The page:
A ‘Wellness Wearable’ on Your Wrist – The New York Times
Leonor Anthony always fell ill during the second week of December. Emerging from the deluge of billionaires, hand-rolled cigars and champagne fountains otherwise known as Art Basel Miami, “I know I’m going to be horizontal for a least a week or two because it’s just too much,” the multidisciplinary artist and activist said.
One year it was sheer exhaustion; in another, a bad cough that got worse. For the past seven years, Ms. Anthony was stuck in the same cycle.
Every year, that is, but this past one. “In 2019, the only difference was a watch,” she said.
On her left wrist, Ms. Anthony, 53, now wears a black Teslar Re-Balance T-2 with a diamond-studded dial. Just before the art fair, Enrico Margaritelli, Teslar’s chief executive, had reached out to her via Instagram and, when they met, he gave her the $995 timepiece.
“It is a watch, yes,” said Paolo Marai, president and chief executive of Teslar’s owner, the Timex Group Luxury Division, “but we like to talk about the wellness. The watch category is not a wellness product, and that’s what we are making. Something that helps reduce some of the negative effects of pollution and stress.”
Over the last two decades, the World Health Organization and its members have researched the health effects of exposure to the electromagnetic output of everything from X-rays to microwaves, including a condition called electromagnetic hypersensitivity.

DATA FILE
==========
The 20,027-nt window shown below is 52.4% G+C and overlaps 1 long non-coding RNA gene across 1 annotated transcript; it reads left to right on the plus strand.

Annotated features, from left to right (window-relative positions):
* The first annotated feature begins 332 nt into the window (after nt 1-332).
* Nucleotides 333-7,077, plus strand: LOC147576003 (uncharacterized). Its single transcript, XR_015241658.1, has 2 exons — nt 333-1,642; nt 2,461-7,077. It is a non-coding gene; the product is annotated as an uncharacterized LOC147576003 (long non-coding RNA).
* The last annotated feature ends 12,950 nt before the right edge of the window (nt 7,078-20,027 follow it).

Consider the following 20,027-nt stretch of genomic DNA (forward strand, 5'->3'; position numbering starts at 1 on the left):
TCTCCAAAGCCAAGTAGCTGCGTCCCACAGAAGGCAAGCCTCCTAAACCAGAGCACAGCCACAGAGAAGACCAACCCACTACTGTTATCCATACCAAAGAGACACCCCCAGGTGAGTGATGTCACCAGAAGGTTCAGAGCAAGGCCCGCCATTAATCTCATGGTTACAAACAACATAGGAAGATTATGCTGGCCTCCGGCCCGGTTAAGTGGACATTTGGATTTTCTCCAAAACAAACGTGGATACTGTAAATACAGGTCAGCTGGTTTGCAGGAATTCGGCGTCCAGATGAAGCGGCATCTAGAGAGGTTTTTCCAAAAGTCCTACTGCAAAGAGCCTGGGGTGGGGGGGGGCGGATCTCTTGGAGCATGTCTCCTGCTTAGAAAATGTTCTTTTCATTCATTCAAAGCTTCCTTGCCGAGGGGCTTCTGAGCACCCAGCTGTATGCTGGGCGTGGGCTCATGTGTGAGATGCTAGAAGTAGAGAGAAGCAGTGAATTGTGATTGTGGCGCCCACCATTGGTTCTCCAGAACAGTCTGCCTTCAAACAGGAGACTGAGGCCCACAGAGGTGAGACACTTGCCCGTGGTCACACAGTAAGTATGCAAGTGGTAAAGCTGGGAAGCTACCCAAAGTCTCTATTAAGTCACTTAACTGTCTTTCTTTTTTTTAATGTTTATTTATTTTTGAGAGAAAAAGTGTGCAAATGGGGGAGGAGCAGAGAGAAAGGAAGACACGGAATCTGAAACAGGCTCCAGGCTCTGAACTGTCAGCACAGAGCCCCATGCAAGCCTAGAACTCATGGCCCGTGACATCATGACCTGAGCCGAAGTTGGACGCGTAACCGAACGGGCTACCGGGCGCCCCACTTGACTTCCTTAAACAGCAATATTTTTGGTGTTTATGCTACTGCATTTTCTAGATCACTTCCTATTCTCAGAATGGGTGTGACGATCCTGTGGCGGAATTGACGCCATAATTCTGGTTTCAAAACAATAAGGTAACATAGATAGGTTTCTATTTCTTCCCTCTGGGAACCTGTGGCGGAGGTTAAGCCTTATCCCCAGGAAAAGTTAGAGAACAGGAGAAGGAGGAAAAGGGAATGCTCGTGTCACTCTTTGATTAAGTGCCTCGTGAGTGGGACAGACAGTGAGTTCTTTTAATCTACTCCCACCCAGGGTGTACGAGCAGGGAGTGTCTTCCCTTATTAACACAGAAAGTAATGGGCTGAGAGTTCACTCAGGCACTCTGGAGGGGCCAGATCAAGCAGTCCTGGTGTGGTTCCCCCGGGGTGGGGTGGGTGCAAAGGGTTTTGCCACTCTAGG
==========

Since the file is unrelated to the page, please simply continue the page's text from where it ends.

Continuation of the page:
The condition is not recognized by the medical establishment, but the W.H.O. says symptoms include stress, headaches, lack of sleep, dizziness and hormonal imbalances.
Teslar said its product contained a Swiss-made quartz movement that powered the timekeeping, but also functioned in tandem with a proprietary chip that created a signal mimicking the Earth’s natural frequency. And that signal is “carried throughout the body, helping to strengthen the wearer’s electromagnetic field,” Mr. Marai said. And the result was “less stress and sleeping better.”
Ms. Anthony is a believer. “I’ve always loved watches, but since Enrico gave me my Teslar, all my other 20 watches haven’t moved from their cases,” she said. “I feel really relaxed — and maybe it’s completely mental, but it’s calming to know I have this watch on. I plan on buying another.”
Spending on wellness products and experiences has been growing worldwide, with the total exceeding $4.4 trillion in 2019, according to the Global Wellness Institute, a nonprofit research and education organization.
Last summer Teslar introduced its first men’s and women’s collections through Timex, with prices from $595 to $1,195.
While Mr. Marai would not disclose sales, he noted that the watches are sold on the company’s website as well as in stores in 11 countries.
Not exactly fitness trackers but more than conventional wristwatches, such wellness wearables — each with an analog dial and hands — come equipped with proprietary technologies. And each manufacturer, and the products’ fans, say the timepieces combat stress and activate the wearer’s immune system.
“It’s very simple,” said Andrea Larsen, 72, a licensed nutritional consultant in Florida who has been wearing a Philip Stein watch since 2005. “I had very bad migraine headaches, and I put a Philip Stein watch on and they got less and less until they were no longer an issue at all.”
She owns more than two dozen. “I bought one, and then I got hooked. People are skeptical, but I just feel better, more balanced and grounded,” Ms. Larsen said. “I’ve bought watches for every person in my family.”